It took nine months for Luscinia Maina, a final-year university student, to confide in her mother that she was pregnant.
She went home during the school holiday two months into the pregnancy. Still, she avoided going to church lest experienced church women notice that there was a life growing inside of her. At home, she was sorted. The weather corporated to conceal her secret; it was cold throughout therefore, she was always in a heavy jacket. On the other hand, her mother, who could have noticed that she was pregnant, always left for work early in the morning and returned home late at night and tired.
After an emergency Caesarean Section, the fear she harboured for nine months vanished in a flash. While holding her newborn and looking straight into his tender, innocent, almost vulnerable eyes, she finally dropped the bombshell to her mother on the phone. Now, my Kenyan peeps, this is where you can insert the wueeeeeh! Emoji.
Luscinia delivered when she was just about to sit for her end-of-semester exams. Determined, she carried her fresh CS wound and cracked boobs full of breast milk to the exam room. Three weeks later, schools reopened. She had to choose between her baby and her studies. She chose both.
Although the emphasis in recent times has been put on how pregnant teenagers cope in school, their experiences in the tertiary institution have not received much attention even though the requirements in academic work could pose a new set of challenges.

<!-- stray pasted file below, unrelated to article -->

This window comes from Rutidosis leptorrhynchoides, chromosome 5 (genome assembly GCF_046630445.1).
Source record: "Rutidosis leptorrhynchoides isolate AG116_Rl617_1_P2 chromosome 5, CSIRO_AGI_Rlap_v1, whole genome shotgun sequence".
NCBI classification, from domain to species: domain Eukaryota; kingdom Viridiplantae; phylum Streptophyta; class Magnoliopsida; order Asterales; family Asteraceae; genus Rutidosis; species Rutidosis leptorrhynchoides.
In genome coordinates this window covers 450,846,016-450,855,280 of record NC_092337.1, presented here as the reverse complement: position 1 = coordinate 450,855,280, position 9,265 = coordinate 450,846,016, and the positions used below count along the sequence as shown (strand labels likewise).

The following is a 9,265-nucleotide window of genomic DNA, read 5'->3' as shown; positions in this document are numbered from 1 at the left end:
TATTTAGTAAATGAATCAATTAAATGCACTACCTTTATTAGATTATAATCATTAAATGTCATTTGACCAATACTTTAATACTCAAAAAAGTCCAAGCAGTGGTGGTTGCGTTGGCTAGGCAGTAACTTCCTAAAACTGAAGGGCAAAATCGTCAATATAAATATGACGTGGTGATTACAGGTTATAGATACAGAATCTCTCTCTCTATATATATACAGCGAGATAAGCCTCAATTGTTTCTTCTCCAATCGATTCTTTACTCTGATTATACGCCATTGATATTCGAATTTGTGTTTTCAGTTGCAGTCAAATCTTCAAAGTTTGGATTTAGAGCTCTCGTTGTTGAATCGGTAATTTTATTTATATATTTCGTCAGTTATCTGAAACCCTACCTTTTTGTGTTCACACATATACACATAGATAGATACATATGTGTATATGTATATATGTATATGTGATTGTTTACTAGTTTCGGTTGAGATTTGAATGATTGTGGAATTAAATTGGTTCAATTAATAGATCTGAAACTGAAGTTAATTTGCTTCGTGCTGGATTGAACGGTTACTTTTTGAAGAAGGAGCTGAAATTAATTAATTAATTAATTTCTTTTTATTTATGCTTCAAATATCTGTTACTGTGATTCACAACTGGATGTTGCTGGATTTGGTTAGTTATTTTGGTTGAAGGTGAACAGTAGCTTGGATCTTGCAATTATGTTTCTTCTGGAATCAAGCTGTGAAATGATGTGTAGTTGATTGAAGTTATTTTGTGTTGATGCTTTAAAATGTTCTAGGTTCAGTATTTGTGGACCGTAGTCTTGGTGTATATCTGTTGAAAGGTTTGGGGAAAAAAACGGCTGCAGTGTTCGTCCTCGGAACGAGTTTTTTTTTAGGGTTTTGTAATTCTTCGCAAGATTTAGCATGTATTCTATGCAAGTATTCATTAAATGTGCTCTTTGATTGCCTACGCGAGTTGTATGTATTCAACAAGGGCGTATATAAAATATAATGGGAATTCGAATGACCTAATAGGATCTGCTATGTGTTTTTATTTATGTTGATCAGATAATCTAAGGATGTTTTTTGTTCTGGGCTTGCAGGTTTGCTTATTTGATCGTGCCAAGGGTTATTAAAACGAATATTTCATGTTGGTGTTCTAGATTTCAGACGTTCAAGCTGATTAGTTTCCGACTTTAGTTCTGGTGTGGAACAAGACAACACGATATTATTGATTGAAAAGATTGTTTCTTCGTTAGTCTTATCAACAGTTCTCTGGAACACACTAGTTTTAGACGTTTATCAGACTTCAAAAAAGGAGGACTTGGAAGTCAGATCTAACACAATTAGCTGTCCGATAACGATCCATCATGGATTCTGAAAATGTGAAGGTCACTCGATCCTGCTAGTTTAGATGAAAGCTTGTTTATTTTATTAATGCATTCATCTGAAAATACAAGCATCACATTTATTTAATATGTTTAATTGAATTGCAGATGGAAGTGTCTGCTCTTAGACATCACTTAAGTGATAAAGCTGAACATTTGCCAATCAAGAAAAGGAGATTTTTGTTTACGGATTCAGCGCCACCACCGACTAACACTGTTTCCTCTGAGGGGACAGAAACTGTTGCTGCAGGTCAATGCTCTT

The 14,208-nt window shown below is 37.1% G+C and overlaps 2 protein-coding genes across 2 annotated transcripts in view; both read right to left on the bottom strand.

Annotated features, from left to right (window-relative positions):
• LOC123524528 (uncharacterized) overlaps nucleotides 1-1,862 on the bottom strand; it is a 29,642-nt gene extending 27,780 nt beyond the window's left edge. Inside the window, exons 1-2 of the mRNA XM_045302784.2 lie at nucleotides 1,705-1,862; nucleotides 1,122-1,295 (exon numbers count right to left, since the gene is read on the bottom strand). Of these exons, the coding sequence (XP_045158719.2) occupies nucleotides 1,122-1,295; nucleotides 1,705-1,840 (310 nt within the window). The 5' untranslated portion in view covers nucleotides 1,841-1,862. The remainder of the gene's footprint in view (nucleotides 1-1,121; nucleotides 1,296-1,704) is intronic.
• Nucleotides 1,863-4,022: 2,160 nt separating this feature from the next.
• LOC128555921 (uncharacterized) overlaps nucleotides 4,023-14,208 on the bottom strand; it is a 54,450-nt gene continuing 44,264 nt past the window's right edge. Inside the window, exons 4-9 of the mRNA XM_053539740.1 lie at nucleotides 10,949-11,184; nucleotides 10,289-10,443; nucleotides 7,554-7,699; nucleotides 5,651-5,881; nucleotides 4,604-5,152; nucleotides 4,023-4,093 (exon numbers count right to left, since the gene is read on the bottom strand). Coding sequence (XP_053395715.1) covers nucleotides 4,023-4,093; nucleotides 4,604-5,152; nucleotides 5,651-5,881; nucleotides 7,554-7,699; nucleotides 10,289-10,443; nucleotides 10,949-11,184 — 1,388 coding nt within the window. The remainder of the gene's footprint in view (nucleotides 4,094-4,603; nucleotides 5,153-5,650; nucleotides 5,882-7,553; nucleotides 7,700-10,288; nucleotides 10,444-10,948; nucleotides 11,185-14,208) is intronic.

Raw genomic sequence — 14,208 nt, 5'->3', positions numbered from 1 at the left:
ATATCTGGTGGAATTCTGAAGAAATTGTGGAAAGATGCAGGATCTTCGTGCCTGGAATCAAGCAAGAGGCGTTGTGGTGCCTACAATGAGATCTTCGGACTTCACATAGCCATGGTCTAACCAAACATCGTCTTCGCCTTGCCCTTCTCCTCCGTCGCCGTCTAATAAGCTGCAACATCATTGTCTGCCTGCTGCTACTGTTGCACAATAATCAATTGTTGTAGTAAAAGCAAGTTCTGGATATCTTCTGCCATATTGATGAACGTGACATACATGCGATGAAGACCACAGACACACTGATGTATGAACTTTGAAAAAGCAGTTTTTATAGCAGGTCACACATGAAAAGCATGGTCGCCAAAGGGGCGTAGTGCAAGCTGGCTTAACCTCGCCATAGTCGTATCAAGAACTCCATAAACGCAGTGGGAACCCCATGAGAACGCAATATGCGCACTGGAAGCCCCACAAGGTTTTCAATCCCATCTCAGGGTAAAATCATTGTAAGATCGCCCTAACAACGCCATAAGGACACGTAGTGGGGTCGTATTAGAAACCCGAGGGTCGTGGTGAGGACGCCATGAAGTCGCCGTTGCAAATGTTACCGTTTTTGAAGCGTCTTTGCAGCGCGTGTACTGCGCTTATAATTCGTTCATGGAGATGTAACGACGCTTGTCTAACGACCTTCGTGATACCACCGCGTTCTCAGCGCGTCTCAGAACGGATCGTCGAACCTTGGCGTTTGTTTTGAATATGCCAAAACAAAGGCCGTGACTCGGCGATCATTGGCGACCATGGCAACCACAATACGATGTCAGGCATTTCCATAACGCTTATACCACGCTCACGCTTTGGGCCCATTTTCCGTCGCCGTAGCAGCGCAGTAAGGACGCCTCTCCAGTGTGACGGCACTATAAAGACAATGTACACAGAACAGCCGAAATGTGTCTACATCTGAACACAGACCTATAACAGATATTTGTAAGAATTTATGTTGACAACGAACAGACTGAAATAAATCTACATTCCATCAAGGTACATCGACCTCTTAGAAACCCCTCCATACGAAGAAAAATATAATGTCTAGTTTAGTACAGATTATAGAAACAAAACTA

There is an increase in pregnancy rates among university students worldwide. These unplanned pregnancies threaten students’ psychological well-being because balancing studies and motherhood roles is a complex task.
The World Health Organization supports and recommends breastfeeding as the optimal way to nourish infants and children. While the benefits of breastfeeding for parents, children, and the community are acknowledged, many barriers exist for student mothers who wish to reap those benefits. Some of these barriers include:
- Inadequate lactation support at the school
- Lack of private space to breastfeed or express human milk
- Policy prohibiting children on-campus or lack of daycare facilities on campus.
Against this backdrop, an organization known as Niko Green, in collaboration with the World Student Community for Sustainable Development, initiated Nyonyesha Program, aimed at establishing 500 model lactation and daycare facilities, dubbed Nyonyesha Hubs, in colleges to promote breastfeeding and support women’s economic empowerment.
World Breastfeeding Week is marked during the first week of August. This year, Kenya celebrated World Breastfeeding Week in the first week of July because of the general elections scheduled for the 9th of August.
As we reflect on the theme of World Breastfeeding Week 2022, ‘step up for Breastfeeding, Educate and Support’, it is important to acknowledge that the lack of lactating support makes universities less accessible and desirable for women who don’t want to and shouldn’t have to, choose between motherhood and academics.
I know you are itching for more of Luscinia’s story and Niko Green’s next steps in developing lactating centres in our universities, right? Get your earphones and some hot tea (if your place is as cold as mine) and listen to the podcast below that was produced by yours truly and aired on KBC English Service.
As always, THANK YOU for stopping by!